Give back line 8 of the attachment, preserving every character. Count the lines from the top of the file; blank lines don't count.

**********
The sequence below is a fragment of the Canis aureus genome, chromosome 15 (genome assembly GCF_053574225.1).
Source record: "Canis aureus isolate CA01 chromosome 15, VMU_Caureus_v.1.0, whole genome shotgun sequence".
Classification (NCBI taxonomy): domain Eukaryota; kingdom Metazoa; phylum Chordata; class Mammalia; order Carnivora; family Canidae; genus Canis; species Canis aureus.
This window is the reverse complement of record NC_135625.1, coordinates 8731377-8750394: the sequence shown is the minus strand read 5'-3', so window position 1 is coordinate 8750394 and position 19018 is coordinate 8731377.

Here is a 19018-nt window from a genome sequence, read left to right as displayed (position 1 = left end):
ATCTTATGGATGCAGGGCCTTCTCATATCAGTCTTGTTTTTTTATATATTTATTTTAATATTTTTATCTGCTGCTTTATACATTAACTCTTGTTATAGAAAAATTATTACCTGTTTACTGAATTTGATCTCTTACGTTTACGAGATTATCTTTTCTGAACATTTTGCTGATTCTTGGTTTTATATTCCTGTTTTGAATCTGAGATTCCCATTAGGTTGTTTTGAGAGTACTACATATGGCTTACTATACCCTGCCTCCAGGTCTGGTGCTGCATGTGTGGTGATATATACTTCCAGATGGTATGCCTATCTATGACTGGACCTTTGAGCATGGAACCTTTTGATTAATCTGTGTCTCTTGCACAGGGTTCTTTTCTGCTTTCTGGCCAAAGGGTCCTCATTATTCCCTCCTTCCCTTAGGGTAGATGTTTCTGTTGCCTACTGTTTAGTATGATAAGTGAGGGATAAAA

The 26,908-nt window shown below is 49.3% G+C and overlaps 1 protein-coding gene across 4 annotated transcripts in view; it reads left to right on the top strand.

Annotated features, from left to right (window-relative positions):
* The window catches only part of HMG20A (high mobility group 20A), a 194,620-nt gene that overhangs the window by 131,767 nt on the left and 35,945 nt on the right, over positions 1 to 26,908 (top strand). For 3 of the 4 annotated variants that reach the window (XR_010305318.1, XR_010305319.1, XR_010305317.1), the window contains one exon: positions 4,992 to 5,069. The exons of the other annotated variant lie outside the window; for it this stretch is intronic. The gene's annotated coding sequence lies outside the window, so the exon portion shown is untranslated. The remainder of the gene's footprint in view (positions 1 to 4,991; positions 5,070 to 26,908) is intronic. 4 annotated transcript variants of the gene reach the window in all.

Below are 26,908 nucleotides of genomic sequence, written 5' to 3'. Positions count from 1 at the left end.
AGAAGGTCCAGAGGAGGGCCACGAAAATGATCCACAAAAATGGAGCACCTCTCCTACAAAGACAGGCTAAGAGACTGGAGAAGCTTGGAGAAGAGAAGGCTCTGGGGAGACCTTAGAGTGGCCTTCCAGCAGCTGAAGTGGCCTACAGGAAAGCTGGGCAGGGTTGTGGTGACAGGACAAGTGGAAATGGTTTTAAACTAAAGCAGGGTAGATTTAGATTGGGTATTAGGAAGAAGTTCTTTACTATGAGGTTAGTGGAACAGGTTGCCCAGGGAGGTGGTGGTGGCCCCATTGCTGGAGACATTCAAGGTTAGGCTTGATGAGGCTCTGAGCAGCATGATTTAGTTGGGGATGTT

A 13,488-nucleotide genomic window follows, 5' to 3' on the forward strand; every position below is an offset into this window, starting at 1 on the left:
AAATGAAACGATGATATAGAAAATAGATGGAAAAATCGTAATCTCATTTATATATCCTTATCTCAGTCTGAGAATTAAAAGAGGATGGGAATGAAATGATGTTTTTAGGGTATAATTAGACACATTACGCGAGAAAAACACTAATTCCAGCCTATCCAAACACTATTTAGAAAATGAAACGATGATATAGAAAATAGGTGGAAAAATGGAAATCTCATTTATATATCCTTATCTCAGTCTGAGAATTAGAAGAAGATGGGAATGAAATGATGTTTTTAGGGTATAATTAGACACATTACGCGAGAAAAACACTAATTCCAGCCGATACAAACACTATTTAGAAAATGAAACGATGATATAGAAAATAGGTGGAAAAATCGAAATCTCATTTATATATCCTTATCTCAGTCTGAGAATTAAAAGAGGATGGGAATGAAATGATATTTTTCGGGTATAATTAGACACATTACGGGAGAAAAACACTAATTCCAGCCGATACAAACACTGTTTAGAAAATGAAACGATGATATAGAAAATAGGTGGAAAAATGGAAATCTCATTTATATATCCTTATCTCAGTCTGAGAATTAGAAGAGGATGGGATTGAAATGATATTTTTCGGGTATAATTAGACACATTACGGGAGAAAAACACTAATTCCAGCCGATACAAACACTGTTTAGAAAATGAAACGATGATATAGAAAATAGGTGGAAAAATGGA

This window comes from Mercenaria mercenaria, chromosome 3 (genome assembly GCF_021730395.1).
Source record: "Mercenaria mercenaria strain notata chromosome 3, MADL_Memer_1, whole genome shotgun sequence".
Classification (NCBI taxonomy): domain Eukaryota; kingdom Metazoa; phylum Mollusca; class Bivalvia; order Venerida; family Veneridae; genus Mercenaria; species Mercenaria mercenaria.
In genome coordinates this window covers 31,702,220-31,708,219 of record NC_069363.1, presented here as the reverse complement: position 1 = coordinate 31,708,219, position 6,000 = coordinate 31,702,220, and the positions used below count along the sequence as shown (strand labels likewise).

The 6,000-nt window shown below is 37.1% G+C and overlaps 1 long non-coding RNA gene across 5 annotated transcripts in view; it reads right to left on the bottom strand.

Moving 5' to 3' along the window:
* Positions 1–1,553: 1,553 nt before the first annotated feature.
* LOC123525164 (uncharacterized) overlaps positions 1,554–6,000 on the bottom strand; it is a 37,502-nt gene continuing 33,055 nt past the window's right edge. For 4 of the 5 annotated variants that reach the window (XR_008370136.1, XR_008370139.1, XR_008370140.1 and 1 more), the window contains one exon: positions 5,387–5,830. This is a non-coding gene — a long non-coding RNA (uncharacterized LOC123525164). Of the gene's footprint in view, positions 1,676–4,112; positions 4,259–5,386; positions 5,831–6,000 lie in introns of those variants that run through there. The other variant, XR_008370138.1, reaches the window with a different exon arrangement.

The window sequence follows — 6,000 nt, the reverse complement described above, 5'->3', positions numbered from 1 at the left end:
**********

Annotated features, from left to right (window-relative positions):